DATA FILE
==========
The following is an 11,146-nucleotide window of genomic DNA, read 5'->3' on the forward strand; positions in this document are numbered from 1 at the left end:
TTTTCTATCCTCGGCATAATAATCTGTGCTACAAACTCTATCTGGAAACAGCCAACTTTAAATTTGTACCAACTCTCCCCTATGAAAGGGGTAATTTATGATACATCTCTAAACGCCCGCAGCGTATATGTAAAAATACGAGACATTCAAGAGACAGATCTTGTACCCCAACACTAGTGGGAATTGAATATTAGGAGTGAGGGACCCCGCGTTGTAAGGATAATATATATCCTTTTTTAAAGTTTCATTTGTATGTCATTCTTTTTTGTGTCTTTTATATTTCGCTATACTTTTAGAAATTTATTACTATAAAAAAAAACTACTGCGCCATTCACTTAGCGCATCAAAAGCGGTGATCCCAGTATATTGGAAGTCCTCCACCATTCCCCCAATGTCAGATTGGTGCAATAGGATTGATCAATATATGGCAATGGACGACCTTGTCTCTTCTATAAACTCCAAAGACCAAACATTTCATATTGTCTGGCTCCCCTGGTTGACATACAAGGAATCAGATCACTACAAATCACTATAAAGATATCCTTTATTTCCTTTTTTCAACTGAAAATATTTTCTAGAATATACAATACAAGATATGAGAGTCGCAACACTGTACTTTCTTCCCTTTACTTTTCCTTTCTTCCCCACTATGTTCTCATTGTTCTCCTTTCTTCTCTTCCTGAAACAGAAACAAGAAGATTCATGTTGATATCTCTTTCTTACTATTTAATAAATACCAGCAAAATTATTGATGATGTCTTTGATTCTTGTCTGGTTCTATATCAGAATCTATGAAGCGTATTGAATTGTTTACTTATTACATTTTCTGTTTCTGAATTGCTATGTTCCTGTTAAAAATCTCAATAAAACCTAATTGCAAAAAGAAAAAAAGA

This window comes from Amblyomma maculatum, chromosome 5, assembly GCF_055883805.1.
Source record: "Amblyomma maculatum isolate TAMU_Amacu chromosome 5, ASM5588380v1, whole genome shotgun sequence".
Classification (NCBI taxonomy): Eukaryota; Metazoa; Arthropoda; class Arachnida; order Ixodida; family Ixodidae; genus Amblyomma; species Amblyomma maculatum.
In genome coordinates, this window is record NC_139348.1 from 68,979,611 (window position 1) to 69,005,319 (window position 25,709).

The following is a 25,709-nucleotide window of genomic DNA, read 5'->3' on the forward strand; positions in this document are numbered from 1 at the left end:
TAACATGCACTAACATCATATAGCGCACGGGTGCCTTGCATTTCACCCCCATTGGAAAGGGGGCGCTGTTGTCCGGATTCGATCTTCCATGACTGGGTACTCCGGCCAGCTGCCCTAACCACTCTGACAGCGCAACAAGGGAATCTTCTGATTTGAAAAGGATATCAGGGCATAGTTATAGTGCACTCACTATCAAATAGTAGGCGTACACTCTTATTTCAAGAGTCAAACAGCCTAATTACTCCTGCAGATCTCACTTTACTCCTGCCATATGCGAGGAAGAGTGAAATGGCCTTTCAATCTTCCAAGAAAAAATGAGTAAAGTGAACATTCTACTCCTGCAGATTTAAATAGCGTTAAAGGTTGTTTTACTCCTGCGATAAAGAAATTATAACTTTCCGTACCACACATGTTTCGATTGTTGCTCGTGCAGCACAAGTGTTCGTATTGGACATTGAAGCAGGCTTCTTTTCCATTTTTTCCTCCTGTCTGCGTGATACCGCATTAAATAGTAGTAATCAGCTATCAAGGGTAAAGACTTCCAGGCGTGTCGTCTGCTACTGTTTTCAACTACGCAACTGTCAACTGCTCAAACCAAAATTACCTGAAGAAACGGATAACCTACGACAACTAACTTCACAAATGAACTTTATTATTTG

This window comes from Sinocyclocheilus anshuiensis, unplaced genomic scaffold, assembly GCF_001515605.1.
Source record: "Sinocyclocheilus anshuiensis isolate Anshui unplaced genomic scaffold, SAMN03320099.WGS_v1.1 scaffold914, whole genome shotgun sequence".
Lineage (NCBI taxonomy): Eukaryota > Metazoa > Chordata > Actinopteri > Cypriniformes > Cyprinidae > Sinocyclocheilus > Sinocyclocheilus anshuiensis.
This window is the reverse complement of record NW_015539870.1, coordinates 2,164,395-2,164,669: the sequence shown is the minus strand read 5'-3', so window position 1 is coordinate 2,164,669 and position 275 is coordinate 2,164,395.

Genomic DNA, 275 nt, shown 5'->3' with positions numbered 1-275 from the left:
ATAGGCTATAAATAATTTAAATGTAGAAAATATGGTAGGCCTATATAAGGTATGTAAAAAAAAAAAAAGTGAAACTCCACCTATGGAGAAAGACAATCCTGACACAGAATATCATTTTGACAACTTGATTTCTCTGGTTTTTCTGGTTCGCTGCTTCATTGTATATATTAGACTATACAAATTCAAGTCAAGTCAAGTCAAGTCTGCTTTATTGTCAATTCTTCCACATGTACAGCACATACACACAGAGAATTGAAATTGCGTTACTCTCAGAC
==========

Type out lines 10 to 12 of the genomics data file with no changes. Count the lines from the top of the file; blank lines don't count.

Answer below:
Source record: "Sinocyclocheilus anshuiensis isolate Anshui unplaced genomic scaffold, SAMN03320099.WGS_v1.1 scaffold914, whole genome shotgun sequence".
Lineage (NCBI taxonomy): Eukaryota > Metazoa > Chordata > Actinopteri > Cypriniformes > Cyprinidae > Sinocyclocheilus > Sinocyclocheilus anshuiensis.
This window is the reverse complement of record NW_015539870.1, coordinates 2,164,395-2,164,669: the sequence shown is the minus strand read 5'-3', so window position 1 is coordinate 2,164,669 and position 275 is coordinate 2,164,395.